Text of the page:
What laws govern what I can do with the cremated remains?

Again, laws governing what you can, and cannot, do with cremated remains can vary state-by-state. Although you should check specific state laws, the general guidelines are:

  • You cannot commingle cremated remains, unless with the specific request of the deceased.
  • You can keep cremated remains at home
  • You can have them buried or stored in a niche or columbarium
  • You can have them added to an existing grave i.e. spouse or family already buried
  • You can scatter cremated remains in a designated place i.e. a memorial garden
  • You can scatter remains on private or public lands with the appropriate permission.
Visit our Funeral Guides by State in the Library Section to check specific ash scattering laws for your state.

Why should I choose cremation?

It is a personal choice whether cremation is the right disposition option. Many consider it more environmentally and eco-friendly than traditional burial. It eliminates the need for embalming chemicals, and the need for steel caskets and concrete burial vaults to be buried in the ground. Cremation has been around for many, many centuries and in some religions is considered the only, and most spiritual, way to dispose of the dead. The Catholic Church also now accepts cremation. Many modernists prefer the idea that their DNA is, in effect, eliminated. One significant reason why more Americans are choosing cremation is that it is much cheaper than a traditional burial. The cremation rate in the U.S. is now at around 41% and is forecast to reach as high as 60% by 2025.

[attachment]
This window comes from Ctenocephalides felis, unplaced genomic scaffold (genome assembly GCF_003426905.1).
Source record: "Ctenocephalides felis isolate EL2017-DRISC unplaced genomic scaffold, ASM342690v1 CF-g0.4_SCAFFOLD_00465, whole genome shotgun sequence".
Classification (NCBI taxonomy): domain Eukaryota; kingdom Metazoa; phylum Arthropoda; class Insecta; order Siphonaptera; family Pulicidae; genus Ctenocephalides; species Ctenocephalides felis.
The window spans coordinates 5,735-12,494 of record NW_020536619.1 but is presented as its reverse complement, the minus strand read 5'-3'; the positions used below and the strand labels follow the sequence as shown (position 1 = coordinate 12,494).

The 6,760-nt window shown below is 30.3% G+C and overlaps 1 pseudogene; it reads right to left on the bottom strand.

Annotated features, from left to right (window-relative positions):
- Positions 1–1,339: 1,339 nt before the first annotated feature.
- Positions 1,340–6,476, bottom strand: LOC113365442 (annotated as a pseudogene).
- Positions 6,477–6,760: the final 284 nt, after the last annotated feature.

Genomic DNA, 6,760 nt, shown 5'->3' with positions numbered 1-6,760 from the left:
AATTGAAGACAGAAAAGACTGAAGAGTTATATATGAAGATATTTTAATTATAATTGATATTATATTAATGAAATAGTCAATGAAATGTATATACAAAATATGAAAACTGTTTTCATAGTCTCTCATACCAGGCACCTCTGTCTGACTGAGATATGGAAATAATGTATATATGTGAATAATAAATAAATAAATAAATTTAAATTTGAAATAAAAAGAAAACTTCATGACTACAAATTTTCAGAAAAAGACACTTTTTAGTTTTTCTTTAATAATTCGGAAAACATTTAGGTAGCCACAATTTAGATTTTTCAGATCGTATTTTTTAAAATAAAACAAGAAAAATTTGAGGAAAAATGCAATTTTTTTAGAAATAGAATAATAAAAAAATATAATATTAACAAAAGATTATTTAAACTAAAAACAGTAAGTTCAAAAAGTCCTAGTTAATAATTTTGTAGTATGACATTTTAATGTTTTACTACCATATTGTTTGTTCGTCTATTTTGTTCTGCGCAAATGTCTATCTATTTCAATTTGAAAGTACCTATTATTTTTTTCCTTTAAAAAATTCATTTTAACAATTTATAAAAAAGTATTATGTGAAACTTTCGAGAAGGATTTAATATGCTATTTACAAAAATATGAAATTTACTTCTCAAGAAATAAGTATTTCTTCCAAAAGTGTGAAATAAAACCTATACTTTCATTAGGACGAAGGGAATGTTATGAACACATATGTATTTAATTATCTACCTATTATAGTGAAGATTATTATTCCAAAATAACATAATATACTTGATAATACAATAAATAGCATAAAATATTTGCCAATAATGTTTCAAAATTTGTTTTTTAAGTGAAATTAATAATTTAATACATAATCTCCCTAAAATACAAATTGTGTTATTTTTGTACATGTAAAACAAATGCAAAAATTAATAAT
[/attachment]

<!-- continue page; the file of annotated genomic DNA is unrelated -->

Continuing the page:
How much does a cremation cost?

A cremation can cost anything from $450 through to $4, 000, this all depends on exactly how extravagant the funeral service is and whereabouts you are located. In many of the states where the cremation rate is higher, prices are more competitively priced and a basic cremation can be purchased for around $700 - $900. In Florida and Nevada the prices for a direct cremation can be as low as $450.

What is a direct cremation?